Get Free Tools to Work with Children with Hearing Loss

Get Free Tools to Work with Children with Hearing Loss

The Ida Institute, a nonprofit working to advance person-centered hearing care, offers free pediatric tools and resources to support educators and hearing care professionals in understanding the perspectives of children with hearing loss and give the them stronger voices as they advocate for their own needs.

The World Healthcare Organization reports that while the most obvious effect of childhood hearing loss is on language development, it also impacts literacy, self-esteem, social skills, academic achievements, employment opportunities, emotional and psychological well-being, and can bring on feelings of isolation, loneliness and depression[1].

Growing Up with Hearing Loss

Growing Up with Hearing Loss uses videos, questions, and suggestions to inform and inspire children and their parents and to prompt them to think about communication needs and skills development.

To help manage the key transitions in a child’s life, the institute developed Growing Up with Hearing Loss. The resource offers easy-to-follow strategies for developing independence, good decision-making, and self-awareness during each developmental stage.

Lisa Kovacs, Director of Programs at Hands & Voices, an advocacy group for parents of children with hearing loss, has used Growing Up with Hearing Loss in an online module for teens. She said some of the benefits are that the resourcetargets self-determination skills in different ages and stages of a child’s journey starting at age three until the time the child becomes a young adult. Strong self-determination leads to competent self-advocacy skills, which will support students as they transition into either the workforce or post-secondary education.”

My World Tool

Use My World to recreate their day in a home, playground, or classroom setting by populating the spaces with friends, family, and the things they enjoy. Then, they can use the environments to help articulate their challenges, thoughts, and feelings about living with hearing loss.

Ida’s popular My World tool resembles a game in both its digital and physical versions, making sessions more relaxed and enjoyable for kids. The free My World app is downloadable from iTunes and the Play Store. Research has shown that working with children in a play setting can ease anxiety and improve their sense of self, adaptive functioning, and family functioning.

Jacqueline Dahlen, a teacher consultant for the deaf and hard of hearing in Alberta, Canada, uses Ida’s My World app with her students. I like the interactive nature of the app which allows the student to place or move objects in space to represent their listening environments,” she says. “The students enjoy selecting their avatar and I like the different listening environments to choose from. It sparks discussions with students from the visuals created.”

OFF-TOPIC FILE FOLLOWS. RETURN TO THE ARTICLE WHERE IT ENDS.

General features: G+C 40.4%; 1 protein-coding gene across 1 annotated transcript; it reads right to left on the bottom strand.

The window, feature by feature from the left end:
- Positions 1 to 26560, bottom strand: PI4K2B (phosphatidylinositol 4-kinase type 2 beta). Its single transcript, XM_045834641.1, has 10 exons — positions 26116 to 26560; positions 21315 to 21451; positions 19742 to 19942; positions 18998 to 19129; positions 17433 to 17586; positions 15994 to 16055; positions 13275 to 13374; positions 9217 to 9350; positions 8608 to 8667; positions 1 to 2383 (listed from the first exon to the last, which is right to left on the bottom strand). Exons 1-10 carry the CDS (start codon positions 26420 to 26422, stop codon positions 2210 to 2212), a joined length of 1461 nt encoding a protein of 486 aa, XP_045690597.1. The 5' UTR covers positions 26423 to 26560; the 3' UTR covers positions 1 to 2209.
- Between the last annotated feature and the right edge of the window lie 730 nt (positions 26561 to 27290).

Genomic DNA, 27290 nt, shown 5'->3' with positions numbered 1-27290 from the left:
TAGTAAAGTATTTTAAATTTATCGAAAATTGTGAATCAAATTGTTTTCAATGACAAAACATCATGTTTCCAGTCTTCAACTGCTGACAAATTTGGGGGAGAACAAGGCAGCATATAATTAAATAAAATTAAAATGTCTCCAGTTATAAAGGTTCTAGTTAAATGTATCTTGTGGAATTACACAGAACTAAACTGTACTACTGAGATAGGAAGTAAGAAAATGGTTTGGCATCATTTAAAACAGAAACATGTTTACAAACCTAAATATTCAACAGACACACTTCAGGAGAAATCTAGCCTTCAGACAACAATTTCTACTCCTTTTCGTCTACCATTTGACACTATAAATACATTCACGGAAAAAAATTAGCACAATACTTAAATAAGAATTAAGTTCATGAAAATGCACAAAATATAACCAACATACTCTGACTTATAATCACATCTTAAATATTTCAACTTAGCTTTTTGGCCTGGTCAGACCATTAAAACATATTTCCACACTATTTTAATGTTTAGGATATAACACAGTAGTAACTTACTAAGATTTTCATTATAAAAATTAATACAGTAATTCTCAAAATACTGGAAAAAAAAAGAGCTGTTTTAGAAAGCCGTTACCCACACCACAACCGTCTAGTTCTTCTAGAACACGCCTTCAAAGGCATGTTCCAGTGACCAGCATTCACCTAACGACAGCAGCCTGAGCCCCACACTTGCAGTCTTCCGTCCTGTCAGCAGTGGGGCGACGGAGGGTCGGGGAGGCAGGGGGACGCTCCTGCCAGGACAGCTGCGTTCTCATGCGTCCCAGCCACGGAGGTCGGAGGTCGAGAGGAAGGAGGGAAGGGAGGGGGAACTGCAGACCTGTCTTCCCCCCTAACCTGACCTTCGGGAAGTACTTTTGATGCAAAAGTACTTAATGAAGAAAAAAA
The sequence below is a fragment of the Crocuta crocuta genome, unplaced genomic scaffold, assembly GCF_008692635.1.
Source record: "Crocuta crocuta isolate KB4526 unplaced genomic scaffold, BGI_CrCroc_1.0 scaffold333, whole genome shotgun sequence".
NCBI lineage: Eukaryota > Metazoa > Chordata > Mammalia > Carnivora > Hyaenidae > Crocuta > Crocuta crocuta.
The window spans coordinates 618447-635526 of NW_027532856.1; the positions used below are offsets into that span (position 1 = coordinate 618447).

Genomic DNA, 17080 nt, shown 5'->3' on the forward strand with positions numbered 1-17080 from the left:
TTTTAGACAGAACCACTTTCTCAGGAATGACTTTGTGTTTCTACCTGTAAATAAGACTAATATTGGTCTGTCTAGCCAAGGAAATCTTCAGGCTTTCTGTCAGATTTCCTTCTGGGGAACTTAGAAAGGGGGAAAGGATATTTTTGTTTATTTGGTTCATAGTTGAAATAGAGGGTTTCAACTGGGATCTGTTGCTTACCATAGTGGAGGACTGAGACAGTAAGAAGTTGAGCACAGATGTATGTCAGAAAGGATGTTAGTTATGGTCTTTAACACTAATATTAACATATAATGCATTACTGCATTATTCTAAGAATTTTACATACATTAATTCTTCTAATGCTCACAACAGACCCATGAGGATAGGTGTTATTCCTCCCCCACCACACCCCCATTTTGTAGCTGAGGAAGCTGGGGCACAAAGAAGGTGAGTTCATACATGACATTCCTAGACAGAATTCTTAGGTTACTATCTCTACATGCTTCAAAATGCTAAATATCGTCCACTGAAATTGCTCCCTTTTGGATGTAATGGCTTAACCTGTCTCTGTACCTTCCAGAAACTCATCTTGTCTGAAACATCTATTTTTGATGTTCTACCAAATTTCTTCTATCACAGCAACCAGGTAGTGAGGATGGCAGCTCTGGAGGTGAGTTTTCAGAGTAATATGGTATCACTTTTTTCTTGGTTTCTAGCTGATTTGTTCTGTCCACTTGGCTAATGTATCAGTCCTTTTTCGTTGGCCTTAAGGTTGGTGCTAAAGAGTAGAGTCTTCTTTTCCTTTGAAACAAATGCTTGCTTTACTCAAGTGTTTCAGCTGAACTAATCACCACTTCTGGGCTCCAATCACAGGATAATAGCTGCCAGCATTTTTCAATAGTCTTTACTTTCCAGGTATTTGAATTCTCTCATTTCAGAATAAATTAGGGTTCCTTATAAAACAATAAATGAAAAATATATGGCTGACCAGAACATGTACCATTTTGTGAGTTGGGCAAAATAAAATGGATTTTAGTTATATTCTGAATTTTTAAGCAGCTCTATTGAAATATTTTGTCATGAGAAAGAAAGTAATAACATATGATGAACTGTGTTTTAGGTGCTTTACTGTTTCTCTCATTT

Telecare for Teens and Tweens

Ida Telecare for Teens and Tweens tools encourage students to reflect on their needs and help them to take greater control of their hearing health and become better advocates for themselves.
The Ida Institute has also developed a suite of telehealth tools which includes Ida Telecare for Teens and Tweens. A study2 on the Telecare for Teens and Tweens tools by the Ear Foundation showed the tools encourage young people (study participants were ages 11-17) to participate in their hearing care and that sharing their experiences promotes social participation and discussions of hopes and concerns in an empowering way. The study concludes, This approach fosters self-determination, self-management, and self-advocacy thereby increasing the potential for positive long-term outcomes.  

The Ida Institute

“Our tools and resources help children and young people think about and express their needs,” says Ida’s Associate Director, Ena Nielsen. “This helps professionals learn what is most important to the child and their family so they can focus on what matters most.” You can learn more about these and other Ida tools and resources on their website at idainstitute.com/tools  

References

[1]. WHO, Childhood Hearing Loss: Strategies for prevention and care https://www.who.int/docs/default-source/imported2/childhood-hearing-loss–strategies-for-prevention-and-care.pdf?sfvrsn=cbbbb3cc_0

  1. [2] Ear Foundation study https://www.earfoundation.org.uk/research/research-categories/current-research/transitioning-for-european-young-people-using-telecare-tools

 

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